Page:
December 14, 2015
Today was a full-day workshop for Heads and Chairs, typically held on the Sunday before the official kickoff of the AGU Fall Meeting. Here is the workshop description on the meeting website:
This one-day workshop provides an opportunity for heads and chairs of Earth and Space Science departments to discuss issues and strategies for building a strong department, meet other heads and chairs, and learn more about current issues.
As a future department chair, I was drawn by the title of the workshop. The workshop description, it turns out, doesn’t even come close to the wealth of information and topics that were covered!
There is a full program, along with links to all of the PowerPoint presentations, on the SERC website. I won’t reproduce all of the information on the website or from the presentations here on GeoEd Trek, as there is so much information, and each person going through the information would take away something different from the content. Some of the items I took away from today’s speakers:
- It is no longer a two-body problem, but should be referred to as a two-body opportunity when discussing dual-career couples. Additional information can be found on the AGU/AGI Heads and Chairs Webinar from March 2015.
- The work/life balance is anything but among academics. More are working the new Night Shift (online answering emails and working 8PM to 11PM). Academics experience higher stress than the wider population. And academics have more sick days due to mental health problems than any other health issues.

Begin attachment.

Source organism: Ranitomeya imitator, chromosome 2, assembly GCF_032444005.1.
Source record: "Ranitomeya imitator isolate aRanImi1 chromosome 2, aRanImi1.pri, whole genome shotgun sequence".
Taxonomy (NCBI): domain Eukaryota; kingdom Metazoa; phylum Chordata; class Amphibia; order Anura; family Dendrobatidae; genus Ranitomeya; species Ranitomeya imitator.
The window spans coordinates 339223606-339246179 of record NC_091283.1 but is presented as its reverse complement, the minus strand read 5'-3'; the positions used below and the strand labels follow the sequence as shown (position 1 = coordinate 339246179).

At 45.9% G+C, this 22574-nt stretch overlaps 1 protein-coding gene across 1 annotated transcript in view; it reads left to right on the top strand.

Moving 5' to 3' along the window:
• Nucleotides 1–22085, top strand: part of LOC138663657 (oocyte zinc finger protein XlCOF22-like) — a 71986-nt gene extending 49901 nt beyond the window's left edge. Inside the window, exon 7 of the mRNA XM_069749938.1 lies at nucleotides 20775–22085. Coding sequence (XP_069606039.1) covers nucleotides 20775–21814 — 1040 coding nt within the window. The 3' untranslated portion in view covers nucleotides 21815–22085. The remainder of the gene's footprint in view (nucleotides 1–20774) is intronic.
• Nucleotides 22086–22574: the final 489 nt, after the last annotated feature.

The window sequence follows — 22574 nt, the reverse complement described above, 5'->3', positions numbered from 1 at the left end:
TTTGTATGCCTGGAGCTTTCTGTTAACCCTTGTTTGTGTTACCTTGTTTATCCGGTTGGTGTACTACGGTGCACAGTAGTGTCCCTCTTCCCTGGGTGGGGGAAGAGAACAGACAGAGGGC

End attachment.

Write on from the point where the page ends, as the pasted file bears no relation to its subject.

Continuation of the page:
- Strong quantitative skills are even more important in our department graduates, especially those entering the environmental sector. More students need statistics.
- Employers are looking for undergraduates to know systems thinking, understand processes (such as thermodynamics), and have an awareness of tools.
- “Assessment will indeed make your life better” — David Mogk, Montana State University (Dave’s words, not mine)
- If something is worth learning, students need multiple exposures and opportunities (rule of 3’s… or 4’s….)
- You should align your departmental role and scope documents with your institutional mission statement
- The three items higher education needs to address when it comes to the culture of a department includes isolation, stereotypes, and lack of inclusiveness
- Make your department a stop on the campus tour!
- We (the NSF, as well as our discipline) cannot take it for granted any longer that we are valued and understood (by the average citizens, as well as those on Capitol Hill)
My take-home message from today… visit this website, and go through all of the materials! http://serc.carleton.edu/departments/heads-chairs15/program.html Even if you are not a current department chair, the information is incredibly valuable to think about the role and function of departments and their individual faculty. And it is worth going back and exploring some of the AGU/AGI Heads and Chairs Webinars, too.